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Assessing the impact of spectral resolution on classification of lowland native grassland communities based on field spectroscopy in Tasmania, Australia


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Melville, B ORCID: 0000-0003-3040-6071, Lucieer, A ORCID: 0000-0002-9468-4516 and Aryal, J ORCID: 0000-0002-4875-2127 2018 , 'Assessing the impact of spectral resolution on classification of lowland native grassland communities based on field spectroscopy in Tasmania, Australia' , Remote Sensing, vol. 10, no. 2 , pp. 1-19 , doi: 10.3390/rs10020308.

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This paper presents a case study for the analysis of endangered lowland native grassland communities in the Tasmanian Midlands region using field spectroscopy and spectral convolution techniques. The aim of the study was to determine whether there was significant improvement in classification accuracy for lowland native grasslands and other vegetation communities based on hyperspectral resolution datasets over multispectral equivalents. A spectral dataset was collected using an ASD Handheld-2 spectroradiometer at Tunbridge Township Lagoon. The study then employed a k-fold cross-validation approach for repeated classification of a full hyperspectral dataset, a reduced hyperspectral dataset, and two convoluted multispectral datasets. Classification was performed on each of the four datasets a total of 30 times, based on two different class configurations. The classes analysed were Themeda triandra grassland, Danthonia/Poa grassland, Wilsonia rotundifolia/Selliera radicans, saltpan, and a simplified C3 vegetation class. The results of the classifications were then tested for statistically significant differences using ANOVA and Tukey’s post-hoc comparisons. The results of the study indicated that hyperspectral resolution provides small but statistically significant increases in classification accuracy for Themeda and Danthonia grasslands. For other classes, differences in classification accuracy for all datasets were not statistically significant. The results obtained here indicate that there is some potential for enhanced detection of major lowland native grassland community types using hyperspectral resolution datasets, and that future analysis should prioritise good performance in these classes over others. This study presents a method for identification of optimal spectral resolution across multiple datasets, and constitutes an important case study for lowland native grassland mapping in Tasmania.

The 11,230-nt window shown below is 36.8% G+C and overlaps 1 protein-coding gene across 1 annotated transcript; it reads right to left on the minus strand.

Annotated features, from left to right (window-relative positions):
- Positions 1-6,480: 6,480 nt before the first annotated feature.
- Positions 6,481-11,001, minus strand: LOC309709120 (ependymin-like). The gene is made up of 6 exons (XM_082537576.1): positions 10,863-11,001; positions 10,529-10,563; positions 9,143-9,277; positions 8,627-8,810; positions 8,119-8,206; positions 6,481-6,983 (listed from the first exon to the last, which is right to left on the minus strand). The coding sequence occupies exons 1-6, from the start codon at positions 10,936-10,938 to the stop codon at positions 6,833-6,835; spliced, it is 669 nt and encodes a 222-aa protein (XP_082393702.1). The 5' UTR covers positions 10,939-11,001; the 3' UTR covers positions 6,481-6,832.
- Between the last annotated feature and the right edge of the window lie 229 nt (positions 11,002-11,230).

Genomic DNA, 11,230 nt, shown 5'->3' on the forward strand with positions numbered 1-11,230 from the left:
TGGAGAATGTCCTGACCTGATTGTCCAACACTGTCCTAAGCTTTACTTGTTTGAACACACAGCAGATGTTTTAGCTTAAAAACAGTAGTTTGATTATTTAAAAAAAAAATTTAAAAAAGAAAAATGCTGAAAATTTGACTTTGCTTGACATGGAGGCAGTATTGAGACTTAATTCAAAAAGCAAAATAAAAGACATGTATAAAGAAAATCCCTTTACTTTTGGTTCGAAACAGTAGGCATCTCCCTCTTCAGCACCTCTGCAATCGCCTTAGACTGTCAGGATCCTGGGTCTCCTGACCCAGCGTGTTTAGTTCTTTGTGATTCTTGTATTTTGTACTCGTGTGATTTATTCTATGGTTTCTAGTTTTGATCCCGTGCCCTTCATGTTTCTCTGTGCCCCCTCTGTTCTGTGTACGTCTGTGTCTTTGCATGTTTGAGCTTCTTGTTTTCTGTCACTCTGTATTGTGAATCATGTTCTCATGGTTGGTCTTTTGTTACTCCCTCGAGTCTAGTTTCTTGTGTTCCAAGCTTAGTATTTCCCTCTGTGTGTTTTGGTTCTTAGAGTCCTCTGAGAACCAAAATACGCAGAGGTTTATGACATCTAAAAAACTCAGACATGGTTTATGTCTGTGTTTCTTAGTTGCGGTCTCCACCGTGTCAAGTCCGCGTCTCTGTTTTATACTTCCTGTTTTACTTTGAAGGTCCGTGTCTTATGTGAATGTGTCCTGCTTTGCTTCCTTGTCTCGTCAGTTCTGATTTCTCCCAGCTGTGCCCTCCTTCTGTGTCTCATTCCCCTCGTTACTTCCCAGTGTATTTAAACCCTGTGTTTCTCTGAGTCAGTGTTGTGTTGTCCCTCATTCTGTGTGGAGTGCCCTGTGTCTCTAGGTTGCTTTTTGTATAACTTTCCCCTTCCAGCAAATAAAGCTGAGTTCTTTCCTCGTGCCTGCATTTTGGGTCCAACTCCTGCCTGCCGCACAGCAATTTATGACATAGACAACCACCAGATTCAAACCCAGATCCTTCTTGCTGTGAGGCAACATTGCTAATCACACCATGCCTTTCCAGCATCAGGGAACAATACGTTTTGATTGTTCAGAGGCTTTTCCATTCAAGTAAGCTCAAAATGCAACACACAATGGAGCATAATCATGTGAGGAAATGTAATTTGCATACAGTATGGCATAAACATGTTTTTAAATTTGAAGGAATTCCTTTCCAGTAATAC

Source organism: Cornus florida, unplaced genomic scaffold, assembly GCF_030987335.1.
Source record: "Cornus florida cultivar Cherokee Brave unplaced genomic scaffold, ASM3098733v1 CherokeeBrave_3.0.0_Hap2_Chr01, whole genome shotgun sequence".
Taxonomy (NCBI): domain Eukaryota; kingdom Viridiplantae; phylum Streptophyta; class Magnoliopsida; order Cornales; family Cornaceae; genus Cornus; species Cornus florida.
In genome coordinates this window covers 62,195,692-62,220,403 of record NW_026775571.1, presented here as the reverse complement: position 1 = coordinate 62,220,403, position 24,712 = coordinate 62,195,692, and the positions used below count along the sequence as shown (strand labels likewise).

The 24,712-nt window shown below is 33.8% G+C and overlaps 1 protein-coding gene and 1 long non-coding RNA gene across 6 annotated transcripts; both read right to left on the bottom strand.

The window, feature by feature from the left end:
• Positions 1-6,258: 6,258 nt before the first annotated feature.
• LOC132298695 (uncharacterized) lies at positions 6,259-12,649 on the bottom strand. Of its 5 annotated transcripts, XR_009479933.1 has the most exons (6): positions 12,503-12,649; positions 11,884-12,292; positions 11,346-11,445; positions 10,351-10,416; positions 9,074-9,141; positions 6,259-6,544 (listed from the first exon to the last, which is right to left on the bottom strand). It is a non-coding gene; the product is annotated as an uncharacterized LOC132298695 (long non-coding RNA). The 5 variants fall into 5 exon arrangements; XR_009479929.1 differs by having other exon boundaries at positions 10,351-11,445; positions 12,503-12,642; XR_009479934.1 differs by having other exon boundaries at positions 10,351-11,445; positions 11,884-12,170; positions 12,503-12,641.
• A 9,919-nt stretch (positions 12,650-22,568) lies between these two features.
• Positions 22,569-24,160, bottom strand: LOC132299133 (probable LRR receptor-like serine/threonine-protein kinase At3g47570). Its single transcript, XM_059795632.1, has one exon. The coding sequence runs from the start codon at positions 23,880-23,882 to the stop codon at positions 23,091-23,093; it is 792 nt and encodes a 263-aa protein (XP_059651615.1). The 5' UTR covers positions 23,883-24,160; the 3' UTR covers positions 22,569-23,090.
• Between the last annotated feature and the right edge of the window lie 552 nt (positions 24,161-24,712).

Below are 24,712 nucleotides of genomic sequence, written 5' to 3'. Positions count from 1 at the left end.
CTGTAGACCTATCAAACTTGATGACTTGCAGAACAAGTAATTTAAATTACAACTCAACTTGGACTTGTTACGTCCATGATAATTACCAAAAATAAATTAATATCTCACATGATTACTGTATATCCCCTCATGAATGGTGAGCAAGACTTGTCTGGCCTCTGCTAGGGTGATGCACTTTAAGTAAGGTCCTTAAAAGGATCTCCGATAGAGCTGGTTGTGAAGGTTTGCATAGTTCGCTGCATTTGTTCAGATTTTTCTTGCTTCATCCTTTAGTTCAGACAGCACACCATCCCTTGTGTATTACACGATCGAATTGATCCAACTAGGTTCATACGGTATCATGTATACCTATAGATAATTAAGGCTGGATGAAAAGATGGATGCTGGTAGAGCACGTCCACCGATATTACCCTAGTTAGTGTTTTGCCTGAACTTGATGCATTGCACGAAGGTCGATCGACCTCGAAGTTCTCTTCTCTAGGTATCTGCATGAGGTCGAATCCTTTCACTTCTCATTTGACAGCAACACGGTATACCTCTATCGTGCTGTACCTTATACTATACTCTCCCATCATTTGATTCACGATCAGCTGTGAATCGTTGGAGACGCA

Item Type: Article
Authors/Creators:Melville, B and Lucieer, A and Aryal, J
Keywords: hyperspectral, multispectral, random forest, grassland
Journal or Publication Title: Remote Sensing
Publisher: MDPIAG
ISSN: 2072-4292
DOI / ID Number: 10.3390/rs10020308
Copyright Information:

Copyright 2018 The Authors. Licensed under Creative Commons Attribution 4.0 International (CC BY 4.0)

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